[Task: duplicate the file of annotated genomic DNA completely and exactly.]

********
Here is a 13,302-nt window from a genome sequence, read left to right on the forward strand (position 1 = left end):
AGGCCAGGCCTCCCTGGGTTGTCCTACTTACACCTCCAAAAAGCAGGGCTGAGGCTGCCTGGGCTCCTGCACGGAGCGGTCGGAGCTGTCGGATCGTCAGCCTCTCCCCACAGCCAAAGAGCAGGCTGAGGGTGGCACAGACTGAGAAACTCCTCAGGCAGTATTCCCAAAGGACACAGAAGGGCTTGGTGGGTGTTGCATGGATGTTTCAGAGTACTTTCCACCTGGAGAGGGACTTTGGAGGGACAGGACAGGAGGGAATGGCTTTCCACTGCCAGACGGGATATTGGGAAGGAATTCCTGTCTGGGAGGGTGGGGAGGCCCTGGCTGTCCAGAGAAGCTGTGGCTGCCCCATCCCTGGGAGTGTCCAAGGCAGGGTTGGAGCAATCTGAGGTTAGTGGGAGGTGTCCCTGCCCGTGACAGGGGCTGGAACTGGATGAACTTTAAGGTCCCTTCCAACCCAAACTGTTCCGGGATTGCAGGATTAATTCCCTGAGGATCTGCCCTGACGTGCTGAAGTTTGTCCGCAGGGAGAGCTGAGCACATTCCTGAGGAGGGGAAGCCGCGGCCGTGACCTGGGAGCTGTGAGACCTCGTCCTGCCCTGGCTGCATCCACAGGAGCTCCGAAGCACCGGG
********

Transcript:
Here is a 13,302-nt window from a genome sequence, read left to right on the forward strand (position 1 = left end):
AGGCCAGGCCTCCCTGGGTTGTCCTACTTACACCTCCAAAAAGCAGGGCTGAGGCTGCCTGGGCTCCTGCACGGAGCGGTCGGAGCTGTCGGATCGTCAGCCTCTCCCCACAGCCAAAGAGCAGGCTGAGGGTGGCACAGACTGAGAAACTCCTCAGGCAGTATTCCCAAAGGACACAGAAGGGCTTGGTGGGTGTTGCATGGATGTTTCAGAGTACTTTCCACCTGGAGAGGGACTTTGGAGGGACAGGACAGGAGGGAATGGCTTTCCACTGCCAGACGGGATATTGGGAAGGAATTCCTGTCTGGGAGGGTGGGGAGGCCCTGGCTGTCCAGAGAAGCTGTGGCTGCCCCATCCCTGGGAGTGTCCAAGGCAGGGTTGGAGCAATCTGAGGTTAGTGGGAGGTGTCCCTGCCCGTGACAGGGGCTGGAACTGGATGAACTTTAAGGTCCCTTCCAACCCAAACTGTTCCGGGATTGCAGGATTAATTCCCTGAGGATCTGCCCTGACGTGCTGAAGTTTGTCCGCAGGGAGAGCTGAGCACATTCCTGAGGAGGGGAAGCCGCGGCCGTGACCTGGGAGCTGTGAGACCTCGTCCTGCCCTGGCTGCATCCACAGGAGCTCCGAAGCACCGGG